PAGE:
“Father, hear the prayers of the family you have gathered here before you” (Eucharistic Prayer III). What do we think of when our parish priest reads these words at Mass? Are we alert enough to hear and embrace this petition?
Do we consider this reference to our being a “family” a merely poetic expression or pious exaggeration? Or do we embrace in faith the reality that all of us gathered for Sunday Mass are, in fact, members of the Family of God?
Pope John Paul II emphasized throughout his pontificate that the Church is nothing other than the Family of God. Why? Because, through our Baptism, each one of us has been “born again” as a child of God. We participate—even now—in God’s own life. And this life is familial, not solitary. As the Holy Father said, “God in His deepest mystery is not a solitude, but a family, since He has in Himself fatherhood, sonship, and the essence of the family, which is love.”
How refreshing it is to understand the Church as a family, rather than as an impersonal institution or even as a congregation of isolated individuals who all happen to believe in Jesus. This understanding is especially challenging today, since we’ve largely lost our sense of “family” and many of us have been wounded by brokenness and division within our own families.
A family is where our home is. It is where we should always be welcome. This is especially true in God’s family, from which all other families derive their existence (Eph. 3:14-15). My favorite image in this regard is the parable of the Prodigal Son, which reveals how welcoming and merciful our Heavenly Father truly is.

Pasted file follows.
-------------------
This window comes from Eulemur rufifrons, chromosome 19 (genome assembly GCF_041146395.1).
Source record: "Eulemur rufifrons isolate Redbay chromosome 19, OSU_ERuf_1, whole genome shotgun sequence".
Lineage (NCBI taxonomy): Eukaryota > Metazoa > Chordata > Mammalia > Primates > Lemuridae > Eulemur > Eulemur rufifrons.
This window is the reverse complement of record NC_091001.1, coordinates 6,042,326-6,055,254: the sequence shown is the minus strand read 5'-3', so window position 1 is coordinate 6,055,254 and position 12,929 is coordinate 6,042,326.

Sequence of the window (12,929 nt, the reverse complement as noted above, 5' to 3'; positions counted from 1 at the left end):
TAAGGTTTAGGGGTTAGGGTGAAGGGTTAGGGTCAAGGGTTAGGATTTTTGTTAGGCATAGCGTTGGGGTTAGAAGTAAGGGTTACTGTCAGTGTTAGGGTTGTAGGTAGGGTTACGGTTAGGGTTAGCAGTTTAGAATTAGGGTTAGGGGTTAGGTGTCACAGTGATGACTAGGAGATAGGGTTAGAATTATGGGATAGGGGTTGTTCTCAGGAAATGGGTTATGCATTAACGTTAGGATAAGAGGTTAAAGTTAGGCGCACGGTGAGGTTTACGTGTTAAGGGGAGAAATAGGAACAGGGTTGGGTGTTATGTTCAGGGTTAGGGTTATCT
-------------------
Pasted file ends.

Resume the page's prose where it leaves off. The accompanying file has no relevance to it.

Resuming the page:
While God’s family in the Old Testament was built upon the twelve tribes of Israel, God’s New Testament family is built on the firm foundation of the twelve apostles. Bishops, who are the successors of the apostles, have been called by Christ to be our spiritual fathers. They are the visible source of family unity within their own diocese. That’s why St. Ignatius, Bishop of Antioch and a disciple of St. John the Apostle, would write in 110 A.D.: “Those, indeed, who belong to God and to Jesus Christ–they are with the bishop.”
From the earliest times, there have been presbyters (“priests”) who have been given the mission of assisting the bishop in spiritually fathering God’s family in local communities that have come to be known as parishes. These communities—your parish and my parish—are local manifestations of God’s family, a family that brings together people of every race and nation, that encompasses not only the pilgrim Church on earth, but all those who have died in God’s friendship. What a magnificent family we have—and what great love the Father has bestowed on us in making us His children (1 Jn. 3:1)!
Yet our own experience of the Church might make it difficult sometimes to view the Church as a family. This is particularly true when we encounter polarization and dissent instead of family unity in the Church.
Surely one of our deepest desires and most heartfelt prayers is for unity within our own natural families. We long for reconciliation with our parents, siblings, spouses, and children, which often involves the healing of long-standing divisions and misunderstandings.